Avner Baruch is the Director of Sales, Revenue Ops & Sales Enablement at Rapyd. He comes with over 15 years of experience in Sales, Enablement, and Revenue Ops that include building the enablement function from the ground up for companies like WalkMe and Imperva Incapsula. He’s also the founder of Project Moneyball, a strategic consulting and revenue intelligence firm.
In this interview, Avner shares his perspective on the state of sales enablement today and how a proactive approach using data insights and emerging technology can help elevate the role of enablement.
(This conversation has been edited for length and clarity.)
Enablement is a team sport
Sales enablement has changed significantly, especially in the last five years. Today, if you want to practice sales enablement successfully, you need to be a strategic leader. You cannot be someone who moderates content on HubSpot or manages trainings. More importantly, you need to think beyond the traditional scope of work in sales and be strategic.
Closing a sale depends on whatever happens before the actual sale. Other functions, such as customer success or account managers, depend on our success. So, enablement needs to:
- Expand responsibilities to include activities before the actual sale – including demand generation, lead generation, marketing-sales handoff, sales engineering, customer success, and account management.
- Enable every function that is talking to the customers starting from the initial touchpoint until the handover of the customers to the customer success team.
For instance, I focus on sales when designing and running boot camps for new hires and workshops for ongoing sessions. I bring in sales reps, managers, and account executives and develop an agenda addressing all possible needs and scenarios. While my focus was only on the sales reps, I realized that the entire revenue team is responsible for revenue generation.
This includes the entire journey from lead to cash to expansion ranging from marketing, sales, and sales engineers to customer success and account managers; it needs to start as early as possible. When designing boot camps or learning sessions, we must put everyone in the same space and get everyone to interact. Bringing in other people is vital to establish collaboration and a conducive working environment.
From sales enablement and sales leadership perspectives, nobody can afford a lack of productivity. Reps, managers, and everyone across the board must invest time and effort to improve their productivity and time management.
What worked well for me was not thinking out of the box but considering marketing operations, sales operations, customer success, and account managers. Put yourself in each of those roles and think about the following:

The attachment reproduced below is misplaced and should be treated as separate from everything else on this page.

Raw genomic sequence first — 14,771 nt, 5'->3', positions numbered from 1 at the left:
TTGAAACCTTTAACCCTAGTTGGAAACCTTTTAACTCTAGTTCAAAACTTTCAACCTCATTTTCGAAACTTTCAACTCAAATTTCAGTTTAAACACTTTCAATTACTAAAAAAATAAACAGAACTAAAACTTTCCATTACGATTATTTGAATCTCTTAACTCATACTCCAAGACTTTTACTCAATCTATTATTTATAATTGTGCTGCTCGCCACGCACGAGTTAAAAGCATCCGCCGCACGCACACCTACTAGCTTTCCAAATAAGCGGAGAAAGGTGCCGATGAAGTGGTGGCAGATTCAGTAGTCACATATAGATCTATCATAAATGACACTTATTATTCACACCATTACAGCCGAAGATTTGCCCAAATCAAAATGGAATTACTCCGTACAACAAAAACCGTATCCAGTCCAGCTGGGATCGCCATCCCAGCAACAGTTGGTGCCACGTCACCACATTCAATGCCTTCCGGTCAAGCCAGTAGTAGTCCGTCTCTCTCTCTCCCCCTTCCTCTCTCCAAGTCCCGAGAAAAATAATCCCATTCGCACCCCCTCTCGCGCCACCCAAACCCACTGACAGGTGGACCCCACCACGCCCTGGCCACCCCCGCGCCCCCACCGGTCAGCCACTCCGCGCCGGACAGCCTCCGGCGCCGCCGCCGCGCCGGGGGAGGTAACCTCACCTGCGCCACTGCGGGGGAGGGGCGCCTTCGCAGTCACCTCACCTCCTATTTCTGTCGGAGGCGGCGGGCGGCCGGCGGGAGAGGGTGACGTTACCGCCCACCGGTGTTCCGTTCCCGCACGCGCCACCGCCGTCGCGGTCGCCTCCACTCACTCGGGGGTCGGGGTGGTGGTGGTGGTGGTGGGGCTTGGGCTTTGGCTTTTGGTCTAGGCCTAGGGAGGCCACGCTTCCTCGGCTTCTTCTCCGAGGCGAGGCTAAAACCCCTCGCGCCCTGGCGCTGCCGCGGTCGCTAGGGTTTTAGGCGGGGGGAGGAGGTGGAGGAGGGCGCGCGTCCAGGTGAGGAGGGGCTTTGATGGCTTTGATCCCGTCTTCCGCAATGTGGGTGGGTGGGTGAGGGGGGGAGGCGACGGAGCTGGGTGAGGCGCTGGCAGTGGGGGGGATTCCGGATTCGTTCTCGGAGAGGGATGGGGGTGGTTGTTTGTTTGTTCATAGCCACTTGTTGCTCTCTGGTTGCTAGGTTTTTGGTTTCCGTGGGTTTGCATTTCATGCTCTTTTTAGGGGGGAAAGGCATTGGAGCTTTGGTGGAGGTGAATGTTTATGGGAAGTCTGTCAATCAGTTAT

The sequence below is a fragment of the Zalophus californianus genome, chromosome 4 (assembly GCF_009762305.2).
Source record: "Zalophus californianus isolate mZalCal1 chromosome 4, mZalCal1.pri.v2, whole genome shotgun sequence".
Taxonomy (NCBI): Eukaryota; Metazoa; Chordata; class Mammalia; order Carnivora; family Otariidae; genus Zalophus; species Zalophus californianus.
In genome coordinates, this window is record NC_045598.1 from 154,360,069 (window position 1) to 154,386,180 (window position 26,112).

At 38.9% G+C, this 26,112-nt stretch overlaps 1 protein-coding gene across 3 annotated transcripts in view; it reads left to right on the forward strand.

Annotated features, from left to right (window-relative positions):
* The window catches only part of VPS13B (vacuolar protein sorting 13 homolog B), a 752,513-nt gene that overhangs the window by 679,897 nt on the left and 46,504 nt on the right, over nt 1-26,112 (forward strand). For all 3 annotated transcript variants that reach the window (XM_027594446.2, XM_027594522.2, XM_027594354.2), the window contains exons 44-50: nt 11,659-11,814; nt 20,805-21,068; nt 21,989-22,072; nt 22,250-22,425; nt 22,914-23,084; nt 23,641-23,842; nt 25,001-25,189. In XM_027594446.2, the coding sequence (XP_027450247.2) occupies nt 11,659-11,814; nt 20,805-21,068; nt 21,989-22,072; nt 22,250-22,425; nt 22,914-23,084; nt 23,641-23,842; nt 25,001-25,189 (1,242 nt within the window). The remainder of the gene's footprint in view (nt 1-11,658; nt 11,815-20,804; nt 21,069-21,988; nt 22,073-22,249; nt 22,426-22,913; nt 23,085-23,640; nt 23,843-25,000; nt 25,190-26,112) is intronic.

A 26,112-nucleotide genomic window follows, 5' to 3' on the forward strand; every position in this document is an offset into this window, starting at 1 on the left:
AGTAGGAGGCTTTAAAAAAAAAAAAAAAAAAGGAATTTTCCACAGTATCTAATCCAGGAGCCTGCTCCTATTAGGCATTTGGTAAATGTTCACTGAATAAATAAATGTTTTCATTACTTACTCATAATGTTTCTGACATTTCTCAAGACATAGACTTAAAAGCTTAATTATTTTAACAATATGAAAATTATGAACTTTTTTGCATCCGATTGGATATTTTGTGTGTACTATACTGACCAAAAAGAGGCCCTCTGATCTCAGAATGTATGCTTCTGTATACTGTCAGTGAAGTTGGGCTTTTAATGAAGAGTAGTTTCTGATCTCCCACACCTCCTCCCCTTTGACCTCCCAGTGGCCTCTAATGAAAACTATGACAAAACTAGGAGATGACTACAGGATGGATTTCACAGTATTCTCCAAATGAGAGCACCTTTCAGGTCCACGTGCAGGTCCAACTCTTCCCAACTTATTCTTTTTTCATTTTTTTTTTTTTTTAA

- What would you do if you were leading those roles?
- What would you need from sales enablement?
This is where you design your next step with each of those roles. Walk in their shoes, talk their language, and improve your go-to-market strategy to create, develop, and design for those roles.
Why you need proactive enablement
There might have been missed opportunities because of the reps’ lack of competencies in executing their go-to-market goals or insufficient tools to execute their KPIs. Whatever the scale of the business, enablement cannot wait until those annual or quarterly reports drop to realize what works and what doesn't. We need to become data-driven to provide help or guidance in a surgical manner.
Enablement needs to know which individuals or teams need help, when they need help, and why. We need to use in-app guidance to provide the required support when needed instead of asking someone to spend time outside the sales ecosystem.
However, we must first identify the gaps across our sales cycle from lead to cash to expansion. We need the system to work for us and alert us whenever the need arises to offer the required help.
The priority is to avoid a situation where it's too late. For instance, account managers, enablers, or even sales leaders park customer success aside because it's a different department. However, customer success has an incredible ability to generate revenue to retain and scale up the business.
Traditionally enablement focuses on the churn rate. We would have lost ‘x’ percent of customers by the time we found out the churn rate. This post-mortem approach is ineffective.
We need to design predictive models that will allow us to identify patterns across the sales cycle. By staying ahead, sales enablement can step out of the traditional sales cycle and help other departments that rely on sales and vice versa.
Most people in sales or enablement describe the sales cycle as lead to cash. However, the order of the sales process is expansion, marketing, and sales. First, we need to be able to expand. To that end, we need to derive conclusions and insights from what happens across our book of business. These insights are passed on to marketing for calibrating and fine-tuning the ICP (Ideal Customer Profile). This helps salespeople sanitize their pipeline and focus on what works.
Look closely at the leading indicators of sales success
When considering leading indicators, we are not waiting for customer success to lose the customer before we start working on them. It all begins with the ICP.
With a clear ICP, whatever happens later becomes more laser focused or improves. Traditional leading indicators are conversion rates, leads to opportunities, opportunities to close, and NLR. How much money could we generate across our book of business, and how many of those have converted to closed deals?
However, these indicators aren’t satisfactory.